Category: Cooperation

AI and Thanksgiving Traffic

Traveling home on the Sunday after Thanksgiving provided an interesting insight into the future of AI and autonomous vehicles.

The Sunday after Thanksgiving is the annual I-35 post-Tday traffic jam. It’s something of a tradition as everyone simultaneously returns home. You never know precisely when or where it will happen or how bad it will be, but you know the traffic will drop from 80 mph to 0. In years past, you’d hit the slowdown and everyone would have to make a decision based on what little they could see ahead of them: Get off or stay on. Getting off the interstate and taking the parallel access road might be quicker by bypassing an accident. Or it might not. It was a gamble either way. And everyone had to make that decision independently. Hence, some got off and some stayed on.

This year, we happened to have our Google maps navigation up on one of our iPhones so that we could see ahead where the problems were and how bad they’d be (so that we could time when stops for the kids). As we approached what turned out to be an over-turned semi-trailer, Google maps said to get off the highway because that route was quicker. So we started trying to get off. But so did a surprising amount of other drivers too. I’m betting that most of them also had a GPS navigation system telling them the same thing at the same time. The problem is that the access road next to the interstate isn’t capable of handling the volume of traffic that hit it; it’s only 1 or 2 lanes in most places. So traffic on the access road suddenly slowed significantly. Then, before we could actually reach the exit ramp, Google maps had detected the slower traffic on the access roads and now told us to stay on the interstate as that route was now faster.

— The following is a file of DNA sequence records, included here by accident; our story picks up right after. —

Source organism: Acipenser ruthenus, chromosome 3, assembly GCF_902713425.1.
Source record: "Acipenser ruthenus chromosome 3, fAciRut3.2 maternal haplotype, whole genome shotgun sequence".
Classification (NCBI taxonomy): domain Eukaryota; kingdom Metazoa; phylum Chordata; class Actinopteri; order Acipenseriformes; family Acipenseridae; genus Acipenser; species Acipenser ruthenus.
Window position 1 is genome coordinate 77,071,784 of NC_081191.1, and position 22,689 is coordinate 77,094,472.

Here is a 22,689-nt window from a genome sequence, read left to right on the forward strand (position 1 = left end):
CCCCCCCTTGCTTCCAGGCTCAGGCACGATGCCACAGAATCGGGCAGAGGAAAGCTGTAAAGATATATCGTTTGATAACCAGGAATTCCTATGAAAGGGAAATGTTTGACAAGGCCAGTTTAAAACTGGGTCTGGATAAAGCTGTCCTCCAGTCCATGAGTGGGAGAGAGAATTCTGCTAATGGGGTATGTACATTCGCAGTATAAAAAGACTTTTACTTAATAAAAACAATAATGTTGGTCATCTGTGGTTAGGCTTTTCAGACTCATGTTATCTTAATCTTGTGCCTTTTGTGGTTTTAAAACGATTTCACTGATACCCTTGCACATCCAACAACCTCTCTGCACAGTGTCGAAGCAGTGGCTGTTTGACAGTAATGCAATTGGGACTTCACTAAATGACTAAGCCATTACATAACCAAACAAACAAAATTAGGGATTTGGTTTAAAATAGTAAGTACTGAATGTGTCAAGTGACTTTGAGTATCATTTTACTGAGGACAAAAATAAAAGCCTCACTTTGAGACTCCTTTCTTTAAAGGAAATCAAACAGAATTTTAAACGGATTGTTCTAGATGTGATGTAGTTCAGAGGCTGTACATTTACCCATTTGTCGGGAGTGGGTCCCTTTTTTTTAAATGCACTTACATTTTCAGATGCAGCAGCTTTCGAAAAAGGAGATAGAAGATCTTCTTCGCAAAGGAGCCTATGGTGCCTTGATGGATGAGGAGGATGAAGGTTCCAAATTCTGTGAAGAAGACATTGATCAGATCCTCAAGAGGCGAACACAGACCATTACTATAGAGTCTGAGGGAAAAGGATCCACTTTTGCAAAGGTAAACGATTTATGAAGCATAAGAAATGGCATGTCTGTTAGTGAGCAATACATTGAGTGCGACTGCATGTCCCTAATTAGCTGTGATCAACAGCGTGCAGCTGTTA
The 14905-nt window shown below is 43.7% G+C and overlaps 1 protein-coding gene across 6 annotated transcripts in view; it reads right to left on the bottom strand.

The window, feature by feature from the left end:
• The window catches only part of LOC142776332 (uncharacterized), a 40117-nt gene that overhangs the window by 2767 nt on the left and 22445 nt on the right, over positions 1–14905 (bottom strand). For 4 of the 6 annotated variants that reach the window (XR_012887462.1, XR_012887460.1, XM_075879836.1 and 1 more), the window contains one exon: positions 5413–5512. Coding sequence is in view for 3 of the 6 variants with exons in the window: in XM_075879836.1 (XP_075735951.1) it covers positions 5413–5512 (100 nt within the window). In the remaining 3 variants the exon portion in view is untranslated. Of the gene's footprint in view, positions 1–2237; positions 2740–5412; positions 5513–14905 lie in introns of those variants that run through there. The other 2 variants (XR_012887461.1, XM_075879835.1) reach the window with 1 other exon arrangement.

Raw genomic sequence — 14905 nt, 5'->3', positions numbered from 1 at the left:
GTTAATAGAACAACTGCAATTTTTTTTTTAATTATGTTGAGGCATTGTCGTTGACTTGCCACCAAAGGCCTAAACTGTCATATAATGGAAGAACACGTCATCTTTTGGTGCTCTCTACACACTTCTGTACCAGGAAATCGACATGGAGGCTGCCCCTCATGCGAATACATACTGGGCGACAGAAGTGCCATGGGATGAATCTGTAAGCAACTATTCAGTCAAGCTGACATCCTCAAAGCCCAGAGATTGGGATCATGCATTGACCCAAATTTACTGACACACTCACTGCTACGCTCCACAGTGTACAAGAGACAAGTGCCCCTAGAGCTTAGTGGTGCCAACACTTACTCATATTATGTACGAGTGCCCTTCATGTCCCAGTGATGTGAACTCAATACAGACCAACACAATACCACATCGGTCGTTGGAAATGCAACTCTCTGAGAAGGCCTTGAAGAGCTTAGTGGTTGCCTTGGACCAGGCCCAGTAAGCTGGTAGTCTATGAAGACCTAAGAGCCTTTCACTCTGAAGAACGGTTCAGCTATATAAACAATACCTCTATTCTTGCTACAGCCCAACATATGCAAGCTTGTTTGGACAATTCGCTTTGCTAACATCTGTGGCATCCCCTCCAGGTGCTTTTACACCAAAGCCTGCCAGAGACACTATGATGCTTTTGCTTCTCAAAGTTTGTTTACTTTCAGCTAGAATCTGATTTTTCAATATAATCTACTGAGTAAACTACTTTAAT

The irony of it amused me enough to alleviate some of the traffic stress. But it pointed to a larger looming problem with AIs and autonomous vehicles. The traffic system is designed to accommodate thousands of drivers operating a independent decision makers. Not everyone will do the same thing. GPS navigation systems are already eliminating some of that independence and creating new traffic problems. Autonomous vehicles will take that to the next step.

If you ask two locals (especially in smaller towns) what’s the best route to a nearby city or town, you’ll often get 2 different answers. Each of them has their preferred route. If, in the future, all the cars drive themselves and use the same navigation algorithms and traffic updates, they’ll all take the same routes, thereby clogging that route and leaving alternate routes open and faster. It’s quite plausible then that they’ll all receive a traffic update simultaneously and re-route, clogging the second route and opening up the first.

All this is to say that if all (weak) AIs solve the same problems in the same ways, then a sort of groupthink will emerge. We humans will then be along for the groupthink ride. As another example, if we increasingly allow search algorithms not only to answer questions for us, but tell us which questions to ask, we will increasingly groupthink our way to the same (potentially highly objectionable) conclusions. Except it’s not really groupthink. We’ll have automated that the job of groupthink to our new AIs driving us around and teaching us about the world.